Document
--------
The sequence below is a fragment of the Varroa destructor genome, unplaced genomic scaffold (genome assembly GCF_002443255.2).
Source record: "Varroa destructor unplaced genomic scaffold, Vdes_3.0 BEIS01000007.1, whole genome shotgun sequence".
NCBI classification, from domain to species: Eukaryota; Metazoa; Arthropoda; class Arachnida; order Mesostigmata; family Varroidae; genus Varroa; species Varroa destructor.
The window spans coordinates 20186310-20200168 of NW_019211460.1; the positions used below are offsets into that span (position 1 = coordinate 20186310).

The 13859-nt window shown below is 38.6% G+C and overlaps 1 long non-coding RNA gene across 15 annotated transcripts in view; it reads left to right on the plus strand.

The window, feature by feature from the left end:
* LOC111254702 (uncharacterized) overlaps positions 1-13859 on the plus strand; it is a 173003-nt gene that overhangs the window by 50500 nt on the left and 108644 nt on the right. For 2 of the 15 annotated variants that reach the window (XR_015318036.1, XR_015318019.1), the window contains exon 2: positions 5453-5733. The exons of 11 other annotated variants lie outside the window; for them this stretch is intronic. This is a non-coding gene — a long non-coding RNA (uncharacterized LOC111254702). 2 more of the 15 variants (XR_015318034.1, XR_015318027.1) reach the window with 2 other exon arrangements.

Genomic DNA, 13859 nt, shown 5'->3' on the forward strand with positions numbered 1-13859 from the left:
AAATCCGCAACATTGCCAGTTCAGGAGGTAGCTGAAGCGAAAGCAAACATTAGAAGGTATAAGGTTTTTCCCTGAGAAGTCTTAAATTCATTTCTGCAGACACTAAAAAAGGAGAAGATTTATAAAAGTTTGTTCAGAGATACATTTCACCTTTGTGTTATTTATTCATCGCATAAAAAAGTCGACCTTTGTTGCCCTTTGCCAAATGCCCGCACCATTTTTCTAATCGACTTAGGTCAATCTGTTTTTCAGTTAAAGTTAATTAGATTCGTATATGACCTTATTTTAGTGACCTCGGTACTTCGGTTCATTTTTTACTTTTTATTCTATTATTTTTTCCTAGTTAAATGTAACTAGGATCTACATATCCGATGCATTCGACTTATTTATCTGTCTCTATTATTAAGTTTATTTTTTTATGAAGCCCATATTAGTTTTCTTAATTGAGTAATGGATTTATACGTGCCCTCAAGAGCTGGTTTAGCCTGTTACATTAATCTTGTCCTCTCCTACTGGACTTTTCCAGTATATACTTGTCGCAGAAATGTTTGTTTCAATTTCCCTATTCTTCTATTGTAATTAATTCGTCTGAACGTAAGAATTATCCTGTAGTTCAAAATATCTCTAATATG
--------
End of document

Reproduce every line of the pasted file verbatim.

The sequence below is a fragment of the Varroa destructor genome, unplaced genomic scaffold (genome assembly GCF_002443255.2).
Source record: "Varroa destructor unplaced genomic scaffold, Vdes_3.0 BEIS01000007.1, whole genome shotgun sequence".
NCBI classification, from domain to species: Eukaryota; Metazoa; Arthropoda; class Arachnida; order Mesostigmata; family Varroidae; genus Varroa; species Varroa destructor.
The window spans coordinates 20186310-20200168 of NW_019211460.1; the positions used below are offsets into that span (position 1 = coordinate 20186310).

The 13859-nt window shown below is 38.6% G+C and overlaps 1 long non-coding RNA gene across 15 annotated transcripts in view; it reads left to right on the plus strand.

The window, feature by feature from the left end:
* LOC111254702 (uncharacterized) overlaps positions 1-13859 on the plus strand; it is a 173003-nt gene that overhangs the window by 50500 nt on the left and 108644 nt on the right. For 2 of the 15 annotated variants that reach the window (XR_015318036.1, XR_015318019.1), the window contains exon 2: positions 5453-5733. The exons of 11 other annotated variants lie outside the window; for them this stretch is intronic. This is a non-coding gene — a long non-coding RNA (uncharacterized LOC111254702). 2 more of the 15 variants (XR_015318034.1, XR_015318027.1) reach the window with 2 other exon arrangements.

Genomic DNA, 13859 nt, shown 5'->3' on the forward strand with positions numbered 1-13859 from the left:
AAATCCGCAACATTGCCAGTTCAGGAGGTAGCTGAAGCGAAAGCAAACATTAGAAGGTATAAGGTTTTTCCCTGAGAAGTCTTAAATTCATTTCTGCAGACACTAAAAAAGGAGAAGATTTATAAAAGTTTGTTCAGAGATACATTTCACCTTTGTGTTATTTATTCATCGCATAAAAAAGTCGACCTTTGTTGCCCTTTGCCAAATGCCCGCACCATTTTTCTAATCGACTTAGGTCAATCTGTTTTTCAGTTAAAGTTAATTAGATTCGTATATGACCTTATTTTAGTGACCTCGGTACTTCGGTTCATTTTTTACTTTTTATTCTATTATTTTTTCCTAGTTAAATGTAACTAGGATCTACATATCCGATGCATTCGACTTATTTATCTGTCTCTATTATTAAGTTTATTTTTTTATGAAGCCCATATTAGTTTTCTTAATTGAGTAATGGATTTATACGTGCCCTCAAGAGCTGGTTTAGCCTGTTACATTAATCTTGTCCTCTCCTACTGGACTTTTCCAGTATATACTTGTCGCAGAAATGTTTGTTTCAATTTCCCTATTCTTCTATTGTAATTAATTCGTCTGAACGTAAGAATTATCCTGTAGTTCAAAATATCTCTAATATG